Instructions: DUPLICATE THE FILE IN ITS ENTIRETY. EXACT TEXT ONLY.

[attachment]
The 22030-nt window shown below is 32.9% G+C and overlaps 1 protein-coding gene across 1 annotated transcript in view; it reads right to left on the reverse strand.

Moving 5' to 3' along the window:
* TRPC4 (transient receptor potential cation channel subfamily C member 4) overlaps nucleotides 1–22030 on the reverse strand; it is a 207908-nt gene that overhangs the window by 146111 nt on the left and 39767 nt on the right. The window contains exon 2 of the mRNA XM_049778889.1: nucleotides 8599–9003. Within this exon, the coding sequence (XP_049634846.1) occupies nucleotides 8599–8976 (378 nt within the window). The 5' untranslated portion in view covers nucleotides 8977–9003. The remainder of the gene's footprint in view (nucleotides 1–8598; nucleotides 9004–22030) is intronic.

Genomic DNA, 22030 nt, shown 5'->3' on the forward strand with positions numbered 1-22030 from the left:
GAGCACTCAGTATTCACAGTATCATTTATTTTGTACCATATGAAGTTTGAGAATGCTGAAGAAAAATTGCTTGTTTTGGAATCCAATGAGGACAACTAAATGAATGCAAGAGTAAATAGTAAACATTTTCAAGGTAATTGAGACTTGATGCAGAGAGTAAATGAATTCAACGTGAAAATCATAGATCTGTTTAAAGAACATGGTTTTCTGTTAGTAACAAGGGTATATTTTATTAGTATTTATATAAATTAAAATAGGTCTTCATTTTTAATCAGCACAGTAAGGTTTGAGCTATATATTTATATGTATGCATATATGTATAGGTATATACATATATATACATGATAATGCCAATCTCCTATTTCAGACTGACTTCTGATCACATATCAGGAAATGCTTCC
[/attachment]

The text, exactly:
The 22030-nt window shown below is 32.9% G+C and overlaps 1 protein-coding gene across 1 annotated transcript in view; it reads right to left on the reverse strand.

Moving 5' to 3' along the window:
* TRPC4 (transient receptor potential cation channel subfamily C member 4) overlaps nucleotides 1–22030 on the reverse strand; it is a 207908-nt gene that overhangs the window by 146111 nt on the left and 39767 nt on the right. The window contains exon 2 of the mRNA XM_049778889.1: nucleotides 8599–9003. Within this exon, the coding sequence (XP_049634846.1) occupies nucleotides 8599–8976 (378 nt within the window). The 5' untranslated portion in view covers nucleotides 8977–9003. The remainder of the gene's footprint in view (nucleotides 1–8598; nucleotides 9004–22030) is intronic.

Genomic DNA, 22030 nt, shown 5'->3' on the forward strand with positions numbered 1-22030 from the left:
GAGCACTCAGTATTCACAGTATCATTTATTTTGTACCATATGAAGTTTGAGAATGCTGAAGAAAAATTGCTTGTTTTGGAATCCAATGAGGACAACTAAATGAATGCAAGAGTAAATAGTAAACATTTTCAAGGTAATTGAGACTTGATGCAGAGAGTAAATGAATTCAACGTGAAAATCATAGATCTGTTTAAAGAACATGGTTTTCTGTTAGTAACAAGGGTATATTTTATTAGTATTTATATAAATTAAAATAGGTCTTCATTTTTAATCAGCACAGTAAGGTTTGAGCTATATATTTATATGTATGCATATATGTATAGGTATATACATATATATACATGATAATGCCAATCTCCTATTTCAGACTGACTTCTGATCACATATCAGGAAATGCTTCC